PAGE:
It’s Possible — and Beneficial — to Stop Feeling Guilt and Shame

Michael Cornwall, PhD
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I believe the emotions of guilt and shame are culturally induced negative emotional experiences that almost all of us are tragically made to feel from infancy or childhood on. But guilt and shame are not now, nor ever were, hard-wired human emotional necessities.

Instead, I’ll argue that they are always destructive emotional experiences with no inherent individual or social value, unless the creation and sustaining of self-hatred and/or the practice of controlling other people via emotional manipulation is somehow of value. I’ll also try and show how the rejection and extinction of the experience of guilt and shame is a revolutionary act of self-love, and that refusing to induce guilt and shame in others is also a revolutionary act of love and compassion.

I believe it’s possible to not experience the emotions of guilt and shame and still be a principled, moral, ethical, empathic and compassionate person.

I believe it’s possible for our families, our relationships and our society to even more humanely function, and be safer, without the traditional injurious practices that inflict the emotions of guilt and shame on ourselves and others.

I intentionally started exploring the subjective phenomenon of guilt and shame and began trying to understand the power of those two destructive emotions in earnest almost 35 years ago. This exploration began out of necessity when I started seeing a very suicidal new client in therapy who was under the most extreme burden of self-loathing shame and self-condemning and self-punishing guilt that I’d ever seen a person suffer until then, or since.

Any attempt to engage them in the most neutral seeming and benign conversation — such as my saying “the weather is pleasant today” — would invariably cause the person to have immediate shame- and guilt-fueled associations about both their shameful unworthiness and how they deserved a harsh judgement of guilt, and punishment.

They would respond by saying something like “I feel like other people are more able and worthy to enjoy a pleasant day than I am. If you knew me, you’d know I’m so much more a failure and pathetic loser of a person than you could ever imagine, and that I probably deserve all the worst days possible, even to burn in hell for everything I’ve done wrong.”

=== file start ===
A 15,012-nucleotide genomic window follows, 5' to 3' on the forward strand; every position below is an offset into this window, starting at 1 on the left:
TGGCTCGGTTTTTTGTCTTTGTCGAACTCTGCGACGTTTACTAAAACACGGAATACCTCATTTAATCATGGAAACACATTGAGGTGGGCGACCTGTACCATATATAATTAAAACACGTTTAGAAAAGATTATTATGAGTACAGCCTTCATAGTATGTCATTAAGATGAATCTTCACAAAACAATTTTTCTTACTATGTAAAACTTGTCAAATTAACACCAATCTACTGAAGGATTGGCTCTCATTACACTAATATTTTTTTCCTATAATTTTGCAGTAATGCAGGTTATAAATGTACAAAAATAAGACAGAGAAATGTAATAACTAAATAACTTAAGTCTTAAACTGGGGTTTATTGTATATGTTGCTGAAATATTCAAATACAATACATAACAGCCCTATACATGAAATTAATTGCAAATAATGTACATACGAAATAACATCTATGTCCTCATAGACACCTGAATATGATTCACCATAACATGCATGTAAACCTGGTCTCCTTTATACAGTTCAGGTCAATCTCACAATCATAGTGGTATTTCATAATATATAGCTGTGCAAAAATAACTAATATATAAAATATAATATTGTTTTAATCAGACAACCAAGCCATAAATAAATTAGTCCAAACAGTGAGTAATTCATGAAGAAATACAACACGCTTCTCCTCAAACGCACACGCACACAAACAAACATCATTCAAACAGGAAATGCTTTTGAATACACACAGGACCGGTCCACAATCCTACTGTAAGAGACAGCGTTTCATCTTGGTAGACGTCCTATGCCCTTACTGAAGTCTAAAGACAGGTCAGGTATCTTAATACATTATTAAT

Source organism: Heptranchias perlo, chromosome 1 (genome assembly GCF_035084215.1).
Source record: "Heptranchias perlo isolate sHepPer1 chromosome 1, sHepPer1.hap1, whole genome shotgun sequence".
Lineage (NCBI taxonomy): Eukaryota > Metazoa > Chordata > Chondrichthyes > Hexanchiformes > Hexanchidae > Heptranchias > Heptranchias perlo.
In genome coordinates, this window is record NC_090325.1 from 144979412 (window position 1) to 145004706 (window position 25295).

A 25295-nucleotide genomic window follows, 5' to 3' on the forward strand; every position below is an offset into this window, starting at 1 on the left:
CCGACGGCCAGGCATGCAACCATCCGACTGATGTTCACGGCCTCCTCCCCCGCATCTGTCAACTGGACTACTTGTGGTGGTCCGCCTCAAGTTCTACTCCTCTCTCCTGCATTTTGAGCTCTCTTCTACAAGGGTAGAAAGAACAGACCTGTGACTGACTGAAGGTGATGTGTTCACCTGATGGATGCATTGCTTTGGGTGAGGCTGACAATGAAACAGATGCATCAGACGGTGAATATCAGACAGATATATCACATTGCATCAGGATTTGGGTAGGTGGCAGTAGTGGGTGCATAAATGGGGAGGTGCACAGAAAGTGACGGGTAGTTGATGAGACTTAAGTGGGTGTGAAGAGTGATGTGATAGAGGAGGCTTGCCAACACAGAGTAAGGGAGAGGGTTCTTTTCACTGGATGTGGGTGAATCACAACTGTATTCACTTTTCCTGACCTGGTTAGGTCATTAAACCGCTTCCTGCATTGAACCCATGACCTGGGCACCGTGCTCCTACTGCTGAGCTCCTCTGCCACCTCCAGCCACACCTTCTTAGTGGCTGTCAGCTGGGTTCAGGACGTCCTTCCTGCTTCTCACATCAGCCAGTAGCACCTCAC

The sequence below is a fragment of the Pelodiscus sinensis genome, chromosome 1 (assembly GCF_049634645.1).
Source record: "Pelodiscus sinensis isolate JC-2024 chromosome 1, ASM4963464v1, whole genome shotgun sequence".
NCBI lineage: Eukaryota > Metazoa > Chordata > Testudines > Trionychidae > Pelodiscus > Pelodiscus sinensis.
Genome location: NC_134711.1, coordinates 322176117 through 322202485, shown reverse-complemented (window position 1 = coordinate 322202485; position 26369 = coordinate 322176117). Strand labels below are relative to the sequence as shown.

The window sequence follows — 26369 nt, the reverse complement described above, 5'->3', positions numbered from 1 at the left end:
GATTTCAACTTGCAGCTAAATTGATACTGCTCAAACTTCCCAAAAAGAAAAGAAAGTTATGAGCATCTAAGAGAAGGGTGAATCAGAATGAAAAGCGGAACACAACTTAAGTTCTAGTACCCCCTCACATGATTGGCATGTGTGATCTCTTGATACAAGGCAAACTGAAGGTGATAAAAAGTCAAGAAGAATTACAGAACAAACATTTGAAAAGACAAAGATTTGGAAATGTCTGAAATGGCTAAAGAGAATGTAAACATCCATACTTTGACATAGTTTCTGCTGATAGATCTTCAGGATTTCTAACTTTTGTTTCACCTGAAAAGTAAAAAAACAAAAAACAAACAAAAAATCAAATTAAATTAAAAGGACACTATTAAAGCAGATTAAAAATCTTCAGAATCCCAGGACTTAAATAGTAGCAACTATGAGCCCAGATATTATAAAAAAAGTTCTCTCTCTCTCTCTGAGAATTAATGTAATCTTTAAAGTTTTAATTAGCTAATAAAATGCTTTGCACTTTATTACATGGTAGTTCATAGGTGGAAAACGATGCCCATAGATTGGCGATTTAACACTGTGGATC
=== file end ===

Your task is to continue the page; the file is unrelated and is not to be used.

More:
These kinds of intense feelings were repeatedly expressed verbally to me, feelings that erupted out of the overpowering presence of the emotions of guilt and shame within. It wasn’t possible for me to be present with this person without quickly realizing the obvious, tragic fact: I was sitting with someone who first and foremost was clearly being tormented by their emotional experience of incredible guilt and shame. What they were repeatedly expressing to me wasn’t a form of healing catharsis. It was a series of re-traumatizing self-attacks.

Part of that torment was the accompanying emotion of fear, and an existential dread of isolation, that are always there too when the emotions of guilt and shame completely take over our psyches and our very beings.

Because of the tormented guilt- and shame-fueled associations that filled every response to every question I gently asked, or gentle statement that I made, I soon decided to stop triggering those intense emotional memories and real time associations, and simply try to be present and humbly caring while remaining mostly quiet. Instead of trying to ask questions or begin a conversation, I found myself drawn to be quite silent, while holding the purposeful intention to be compassionately focused on the suffering person I was sitting right there with.

I noticed in that open-hearted silence that unbidden, fitting words rose into my awareness, and that I started saying to myself positive and caring things about the person I was with, phrases like “You are a very good person,” “I’m very sorry you are suffering,” and, then; “I hope your emotions of guilt and shame will ease and become less and less.”

As I sat there and said these things to myself, I realized that my facial expressions and eyes were communicating a silent message of caring, acceptance and good will.

In that quiet space, I sensed that a little feeling of safety must be emerging between us because the person’s face seemed to relax a bit. The downcast, shame-filled eyes and bowed head began to ease, and as we went on to meet in this sanctuary of mostly quiet companionship for 2 or 3 hours a week, after a month or so I realized my intuition about mostly being quietly present in a caring way was helpful.

So, instead of pursuing the normal practice of asking questions and initiating conversation, as I’d been taught to do in my therapy training, it happened that in response to our quiet times together, the person gradually began to tentatively offer a few words of their own, and then sentences, and then to be silent again as I responded with words very minimally — and in the most gentle way possible.